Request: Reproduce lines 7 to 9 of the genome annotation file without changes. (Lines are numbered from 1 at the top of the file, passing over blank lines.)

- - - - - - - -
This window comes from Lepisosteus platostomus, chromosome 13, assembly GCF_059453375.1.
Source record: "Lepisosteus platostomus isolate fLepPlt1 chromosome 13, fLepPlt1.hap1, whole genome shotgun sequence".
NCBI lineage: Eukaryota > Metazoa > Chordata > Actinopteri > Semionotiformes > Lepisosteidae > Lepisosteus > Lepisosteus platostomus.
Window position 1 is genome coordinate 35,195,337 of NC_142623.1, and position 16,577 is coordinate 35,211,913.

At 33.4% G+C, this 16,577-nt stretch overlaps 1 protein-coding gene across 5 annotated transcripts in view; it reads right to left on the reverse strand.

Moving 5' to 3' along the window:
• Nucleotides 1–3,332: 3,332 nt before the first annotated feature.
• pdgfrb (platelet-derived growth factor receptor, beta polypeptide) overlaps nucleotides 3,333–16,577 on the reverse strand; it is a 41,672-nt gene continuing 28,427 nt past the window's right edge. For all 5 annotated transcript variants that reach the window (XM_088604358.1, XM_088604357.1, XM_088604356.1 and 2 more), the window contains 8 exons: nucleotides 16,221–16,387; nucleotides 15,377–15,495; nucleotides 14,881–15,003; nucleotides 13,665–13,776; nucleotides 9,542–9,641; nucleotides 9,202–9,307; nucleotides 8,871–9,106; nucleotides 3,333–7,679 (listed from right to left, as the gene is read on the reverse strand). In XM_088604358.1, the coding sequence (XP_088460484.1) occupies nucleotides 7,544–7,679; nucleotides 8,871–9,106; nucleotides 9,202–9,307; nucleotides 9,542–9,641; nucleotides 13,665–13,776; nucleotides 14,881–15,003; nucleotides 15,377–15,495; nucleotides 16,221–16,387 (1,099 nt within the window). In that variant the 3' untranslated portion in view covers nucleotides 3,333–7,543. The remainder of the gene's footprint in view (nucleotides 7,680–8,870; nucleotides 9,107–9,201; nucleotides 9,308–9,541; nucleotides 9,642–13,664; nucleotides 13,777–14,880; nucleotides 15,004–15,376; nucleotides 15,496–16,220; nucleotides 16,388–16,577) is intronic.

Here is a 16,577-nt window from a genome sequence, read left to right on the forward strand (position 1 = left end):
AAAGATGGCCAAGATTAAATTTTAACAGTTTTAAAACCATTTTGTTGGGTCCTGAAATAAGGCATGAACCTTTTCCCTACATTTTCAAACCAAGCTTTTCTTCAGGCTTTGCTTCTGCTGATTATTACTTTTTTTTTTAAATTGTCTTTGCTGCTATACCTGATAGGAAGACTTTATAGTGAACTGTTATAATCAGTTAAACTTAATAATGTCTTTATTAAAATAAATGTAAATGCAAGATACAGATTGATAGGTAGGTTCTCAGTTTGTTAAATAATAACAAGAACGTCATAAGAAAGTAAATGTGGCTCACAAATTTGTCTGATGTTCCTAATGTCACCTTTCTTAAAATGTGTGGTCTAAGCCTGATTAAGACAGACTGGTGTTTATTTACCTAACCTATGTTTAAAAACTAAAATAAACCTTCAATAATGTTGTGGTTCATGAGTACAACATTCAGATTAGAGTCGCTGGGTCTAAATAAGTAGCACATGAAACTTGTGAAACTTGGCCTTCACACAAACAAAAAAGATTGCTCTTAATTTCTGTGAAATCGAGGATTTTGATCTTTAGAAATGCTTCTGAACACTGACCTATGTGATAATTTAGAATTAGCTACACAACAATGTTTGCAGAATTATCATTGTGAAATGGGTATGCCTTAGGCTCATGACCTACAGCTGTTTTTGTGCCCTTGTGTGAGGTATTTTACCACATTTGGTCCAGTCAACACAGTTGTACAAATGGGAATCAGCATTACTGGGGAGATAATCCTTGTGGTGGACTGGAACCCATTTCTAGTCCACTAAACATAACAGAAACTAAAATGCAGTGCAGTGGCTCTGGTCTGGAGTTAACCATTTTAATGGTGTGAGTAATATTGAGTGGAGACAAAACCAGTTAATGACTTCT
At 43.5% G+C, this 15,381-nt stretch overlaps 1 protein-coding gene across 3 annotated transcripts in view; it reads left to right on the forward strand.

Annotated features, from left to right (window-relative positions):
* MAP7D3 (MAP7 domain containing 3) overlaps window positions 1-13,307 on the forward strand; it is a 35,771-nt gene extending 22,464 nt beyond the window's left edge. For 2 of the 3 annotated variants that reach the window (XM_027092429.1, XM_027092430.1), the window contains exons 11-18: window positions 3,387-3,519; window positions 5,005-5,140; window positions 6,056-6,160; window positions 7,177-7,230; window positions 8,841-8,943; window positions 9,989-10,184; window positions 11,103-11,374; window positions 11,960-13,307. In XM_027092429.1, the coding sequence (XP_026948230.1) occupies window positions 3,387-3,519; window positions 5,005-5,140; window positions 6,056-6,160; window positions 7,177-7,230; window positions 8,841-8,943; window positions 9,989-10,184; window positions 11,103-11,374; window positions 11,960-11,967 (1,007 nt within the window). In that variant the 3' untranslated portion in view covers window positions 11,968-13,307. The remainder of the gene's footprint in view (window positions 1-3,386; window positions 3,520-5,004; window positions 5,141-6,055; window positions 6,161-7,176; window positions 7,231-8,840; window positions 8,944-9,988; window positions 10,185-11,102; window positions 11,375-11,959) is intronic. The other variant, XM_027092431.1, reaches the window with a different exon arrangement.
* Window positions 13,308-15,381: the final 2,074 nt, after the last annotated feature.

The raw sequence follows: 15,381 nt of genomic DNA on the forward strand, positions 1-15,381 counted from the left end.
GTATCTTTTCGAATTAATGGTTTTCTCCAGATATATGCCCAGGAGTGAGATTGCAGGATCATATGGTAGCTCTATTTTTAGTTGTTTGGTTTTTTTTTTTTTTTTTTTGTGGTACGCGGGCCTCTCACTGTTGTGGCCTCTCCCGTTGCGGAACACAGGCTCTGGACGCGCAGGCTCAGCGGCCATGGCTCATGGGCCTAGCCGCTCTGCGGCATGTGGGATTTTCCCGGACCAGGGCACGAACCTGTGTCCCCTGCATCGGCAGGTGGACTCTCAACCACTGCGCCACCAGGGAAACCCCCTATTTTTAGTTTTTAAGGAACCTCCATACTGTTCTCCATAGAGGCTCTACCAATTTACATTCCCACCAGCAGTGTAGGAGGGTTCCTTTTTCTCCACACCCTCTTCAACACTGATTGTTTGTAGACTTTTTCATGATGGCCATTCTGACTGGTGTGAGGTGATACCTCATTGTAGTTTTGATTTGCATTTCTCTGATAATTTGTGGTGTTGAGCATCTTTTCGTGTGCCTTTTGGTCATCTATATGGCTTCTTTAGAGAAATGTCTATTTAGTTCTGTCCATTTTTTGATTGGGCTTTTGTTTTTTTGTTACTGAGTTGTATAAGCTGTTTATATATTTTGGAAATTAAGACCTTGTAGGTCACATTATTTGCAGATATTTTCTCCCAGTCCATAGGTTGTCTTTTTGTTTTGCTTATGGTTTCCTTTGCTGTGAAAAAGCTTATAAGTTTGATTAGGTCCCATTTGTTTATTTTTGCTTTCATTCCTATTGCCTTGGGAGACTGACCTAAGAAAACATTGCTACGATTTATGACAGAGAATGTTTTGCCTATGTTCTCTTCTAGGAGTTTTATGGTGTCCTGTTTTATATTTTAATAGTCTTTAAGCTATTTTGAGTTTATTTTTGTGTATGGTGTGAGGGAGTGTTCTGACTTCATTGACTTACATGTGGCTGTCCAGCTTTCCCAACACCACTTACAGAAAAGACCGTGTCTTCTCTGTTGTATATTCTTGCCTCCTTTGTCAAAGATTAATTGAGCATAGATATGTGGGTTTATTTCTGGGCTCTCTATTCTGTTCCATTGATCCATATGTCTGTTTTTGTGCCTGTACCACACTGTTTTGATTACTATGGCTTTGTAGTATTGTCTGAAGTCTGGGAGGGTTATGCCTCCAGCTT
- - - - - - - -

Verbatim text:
• Nucleotides 1–3,332: 3,332 nt before the first annotated feature.
• pdgfrb (platelet-derived growth factor receptor, beta polypeptide) overlaps nucleotides 3,333–16,577 on the reverse strand; it is a 41,672-nt gene continuing 28,427 nt past the window's right edge. For all 5 annotated transcript variants that reach the window (XM_088604358.1, XM_088604357.1, XM_088604356.1 and 2 more), the window contains 8 exons: nucleotides 16,221–16,387; nucleotides 15,377–15,495; nucleotides 14,881–15,003; nucleotides 13,665–13,776; nucleotides 9,542–9,641; nucleotides 9,202–9,307; nucleotides 8,871–9,106; nucleotides 3,333–7,679 (listed from right to left, as the gene is read on the reverse strand). In XM_088604358.1, the coding sequence (XP_088460484.1) occupies nucleotides 7,544–7,679; nucleotides 8,871–9,106; nucleotides 9,202–9,307; nucleotides 9,542–9,641; nucleotides 13,665–13,776; nucleotides 14,881–15,003; nucleotides 15,377–15,495; nucleotides 16,221–16,387 (1,099 nt within the window). In that variant the 3' untranslated portion in view covers nucleotides 3,333–7,543. The remainder of the gene's footprint in view (nucleotides 7,680–8,870; nucleotides 9,107–9,201; nucleotides 9,308–9,541; nucleotides 9,642–13,664; nucleotides 13,777–14,880; nucleotides 15,004–15,376; nucleotides 15,496–16,220; nucleotides 16,388–16,577) is intronic.

Here is a 16,577-nt window from a genome sequence, read left to right on the forward strand (position 1 = left end):